“Low self-esteem is like driving through life with your hand-brake on” - Maxwell Maltz
I had a lovely chat with William Hutcherson, Ph.D., on my Insightful Conversation show this week. Bill is a retired psychologist with over forty-five years in private practice. As a lifelong seeker with an enthusiastic zest for life and a thirst for knowledge, Bill first came across the 3 Principles back in 1983. Bill’s fascination with psychology and spirituality started many years earlier due to his own experience grappling with low self-esteem and feelings of inadequacy.
Unlike many people who suffer from low self-esteem, Bill’s childhood could only be described as idyllic. He grew up in a small town in Kentucky in the 1930s. Bill was a happy child from a loving family. He spent his days playing with his siblings and friends, climbing trees and riding bikes and helping out with the farm duties. Bill was athletic, intelligent, and popular, yet he still suffered from insecure thoughts and feelings of not being good enough.
Despite the loving environment, Bill grew up in and all of his accomplishments, the feelings of inadequacy followed him into adulthood. Perplexed by this dichotomy and seeking to understand himself better, at the age of twenty-eight, Bill decided to switch from a career in Math to a career in Psychology.
Listening to Bill, it is difficult to imagine this compassionate, intelligent, and accomplished man could have ever suffered from self-doubt and insecurity. It’s incredible to me that regardless of the environment we grew up in, we humans can suffer from low self-esteem. To me, low self-esteem is a spiritual crisis, and the only reason we suffer from a lack of self-worth is that we have forgotten who we are at our essence. So naturally, the solution to our insecure thinking and low self-esteem is to look in the direction of our spiritual nature.
Before coming across the Principles, I was the epitome of low self-esteem. I spent the first fifty years of my life believing that there was something wrong with me. I felt worthless and inferior. I was constantly comparing myself to others and always falling short. Thirty years of therapy and studying a multitude of various spiritual practices helped, but it was coming across the Principles that brought me the freedom I had been looking for.
So, what was it about the Principles that changed me, you might ask? I had two significant insights that dramatically changed how I saw myself and how I showed up in life.
The first insight I had was when I saw the truth that we are “Spiritual Beings having a Human Experience.” That we are both spiritual and human rolled into one. Recognizing that we all come from the same spiritual energy that creates all living things helped me see that I was equal to everyone else. We all come into the world of form with the same amount of innate wisdom, well-being, and resilience within us. Physically, we might look a little different, but we are all one and the same at our essence.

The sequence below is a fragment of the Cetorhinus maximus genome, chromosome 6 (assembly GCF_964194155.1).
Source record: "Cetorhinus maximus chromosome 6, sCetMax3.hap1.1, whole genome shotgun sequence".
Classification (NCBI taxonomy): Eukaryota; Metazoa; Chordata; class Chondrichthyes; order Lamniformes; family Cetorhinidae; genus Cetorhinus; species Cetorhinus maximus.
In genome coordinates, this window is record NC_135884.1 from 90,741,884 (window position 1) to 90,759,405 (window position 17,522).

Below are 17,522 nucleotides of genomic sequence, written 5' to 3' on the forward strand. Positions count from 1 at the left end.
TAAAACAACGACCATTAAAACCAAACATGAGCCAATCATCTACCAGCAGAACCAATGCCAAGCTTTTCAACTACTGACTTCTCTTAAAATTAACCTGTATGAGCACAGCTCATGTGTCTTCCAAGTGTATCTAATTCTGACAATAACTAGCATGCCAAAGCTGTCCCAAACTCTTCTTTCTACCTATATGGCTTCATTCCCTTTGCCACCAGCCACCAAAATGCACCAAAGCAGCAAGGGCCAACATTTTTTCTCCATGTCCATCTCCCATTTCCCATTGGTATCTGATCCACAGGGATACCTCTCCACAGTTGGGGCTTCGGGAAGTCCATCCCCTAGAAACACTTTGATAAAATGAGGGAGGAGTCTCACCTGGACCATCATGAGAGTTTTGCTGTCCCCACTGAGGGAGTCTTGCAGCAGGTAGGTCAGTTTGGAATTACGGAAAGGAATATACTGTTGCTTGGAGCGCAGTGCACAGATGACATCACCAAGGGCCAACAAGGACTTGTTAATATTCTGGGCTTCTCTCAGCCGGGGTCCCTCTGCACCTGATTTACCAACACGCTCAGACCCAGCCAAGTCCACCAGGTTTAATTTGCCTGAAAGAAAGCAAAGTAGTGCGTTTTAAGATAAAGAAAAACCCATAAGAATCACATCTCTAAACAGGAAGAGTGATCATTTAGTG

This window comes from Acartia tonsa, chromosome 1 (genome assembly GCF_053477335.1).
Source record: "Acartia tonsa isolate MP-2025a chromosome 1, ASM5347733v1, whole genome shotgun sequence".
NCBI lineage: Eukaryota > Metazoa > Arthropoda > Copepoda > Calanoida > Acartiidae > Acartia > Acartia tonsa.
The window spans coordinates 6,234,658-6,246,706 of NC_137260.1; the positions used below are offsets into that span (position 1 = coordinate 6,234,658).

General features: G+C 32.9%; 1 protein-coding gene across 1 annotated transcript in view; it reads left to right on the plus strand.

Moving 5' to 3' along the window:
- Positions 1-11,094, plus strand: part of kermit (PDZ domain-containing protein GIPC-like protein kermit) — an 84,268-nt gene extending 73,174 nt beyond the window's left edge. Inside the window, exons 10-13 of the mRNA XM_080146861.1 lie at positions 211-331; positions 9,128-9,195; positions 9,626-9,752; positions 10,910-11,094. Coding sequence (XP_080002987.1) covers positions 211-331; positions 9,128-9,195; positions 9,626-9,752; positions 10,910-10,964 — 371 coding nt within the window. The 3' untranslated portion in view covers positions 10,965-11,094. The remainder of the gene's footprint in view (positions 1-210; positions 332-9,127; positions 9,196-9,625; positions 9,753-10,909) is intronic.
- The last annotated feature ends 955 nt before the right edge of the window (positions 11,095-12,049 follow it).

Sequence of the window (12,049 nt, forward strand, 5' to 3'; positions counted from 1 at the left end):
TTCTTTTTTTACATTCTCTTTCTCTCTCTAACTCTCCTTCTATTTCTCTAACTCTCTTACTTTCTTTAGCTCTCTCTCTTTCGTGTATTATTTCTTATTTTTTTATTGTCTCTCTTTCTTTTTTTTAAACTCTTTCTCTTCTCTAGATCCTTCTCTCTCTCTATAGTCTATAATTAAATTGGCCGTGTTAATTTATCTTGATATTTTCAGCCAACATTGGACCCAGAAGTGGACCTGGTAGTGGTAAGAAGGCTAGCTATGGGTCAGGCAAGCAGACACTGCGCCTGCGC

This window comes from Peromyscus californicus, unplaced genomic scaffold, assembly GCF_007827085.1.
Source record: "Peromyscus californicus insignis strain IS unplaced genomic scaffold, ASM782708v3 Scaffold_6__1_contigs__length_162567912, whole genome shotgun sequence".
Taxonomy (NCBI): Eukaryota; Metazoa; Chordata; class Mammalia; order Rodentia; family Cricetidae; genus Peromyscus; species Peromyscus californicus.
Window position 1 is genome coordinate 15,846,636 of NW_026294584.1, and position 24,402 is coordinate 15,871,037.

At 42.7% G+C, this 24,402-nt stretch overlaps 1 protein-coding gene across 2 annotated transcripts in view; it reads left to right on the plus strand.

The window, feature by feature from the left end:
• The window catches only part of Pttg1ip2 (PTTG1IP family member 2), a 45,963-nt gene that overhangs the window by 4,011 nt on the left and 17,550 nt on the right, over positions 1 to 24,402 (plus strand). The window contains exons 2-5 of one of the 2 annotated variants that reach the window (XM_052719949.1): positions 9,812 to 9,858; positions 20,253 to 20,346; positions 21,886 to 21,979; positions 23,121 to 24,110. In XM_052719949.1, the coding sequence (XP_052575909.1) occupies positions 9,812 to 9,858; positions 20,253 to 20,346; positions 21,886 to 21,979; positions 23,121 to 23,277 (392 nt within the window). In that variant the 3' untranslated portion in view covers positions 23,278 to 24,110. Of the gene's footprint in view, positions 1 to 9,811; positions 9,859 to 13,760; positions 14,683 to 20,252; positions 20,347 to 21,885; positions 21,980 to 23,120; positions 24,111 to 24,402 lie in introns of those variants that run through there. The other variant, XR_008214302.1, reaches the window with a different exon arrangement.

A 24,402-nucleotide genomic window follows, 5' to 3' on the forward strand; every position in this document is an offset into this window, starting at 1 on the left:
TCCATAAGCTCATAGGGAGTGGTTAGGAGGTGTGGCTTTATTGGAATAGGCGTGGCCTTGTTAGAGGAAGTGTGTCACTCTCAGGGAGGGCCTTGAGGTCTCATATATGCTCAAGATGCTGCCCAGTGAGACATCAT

The second life-changing insight I had was that I didn’t have to believe the thoughts in my personal mind. I learned that human beings have anywhere from 60,000 to 100,000 thoughts a day. We have no power over what thoughts pop into our heads. Our thoughts are just energy running through us. Random and up for grabs by any of us. I saw that the habitual insecure thoughts that were running through my head were not personal to me. They had nothing to do with who I was. They had set up camp in my head so long ago I didn’t even question their validity. They were so familiar to me I accepted them without question.
I had innocently believed that thoughts such as I’m not good enough, pretty enough, intelligent enough, skinny enough, confident enough, etc., were telling me who I was. I had grabbed onto these thoughts and created a persona from them called “Del.” I spent many futile years trying to change my thinking about myself. I believed that once I accomplished this, I would have more confidence and show up to life differently. Mantras and affirmations adorned my bathroom mirror to no avail.
The Principles taught me that I couldn’t stop the thoughts that popped into my head, but I could alter how I related to them. So instead of trying to manipulate and change my beliefs about myself, I stopped taking them so seriously. The more I ignored them, the more they began to fade. I won’t pretend that they don’t show up now and again, but now I am on to them; they have lost their power over me.
I laugh when I look back over my life and how I had innocently “made up” who I thought I was. I could have just as easily grabbed onto thoughts about myself that supported a belief that I was this amazing, accomplished, brilliant, beautiful person and then lived from that place.
The truth is we are free to entertain anything we want to believe about ourselves. Our personalities are not solid or set in stone. We are made of infinite potential. We live in a thought-created reality of our own making. To paraphrase Sydney Banks, “We are just One Thought away from a completely different experience.”
These days, my new reality is that I host a weekly Youtube/Podcast show. I write a weekly blog, speak at International Conferences, host webinars, and coach individuals and groups. Not bad for a formerly shy, insecure, fearful timid introvert!
With love and appreciation, Del 💕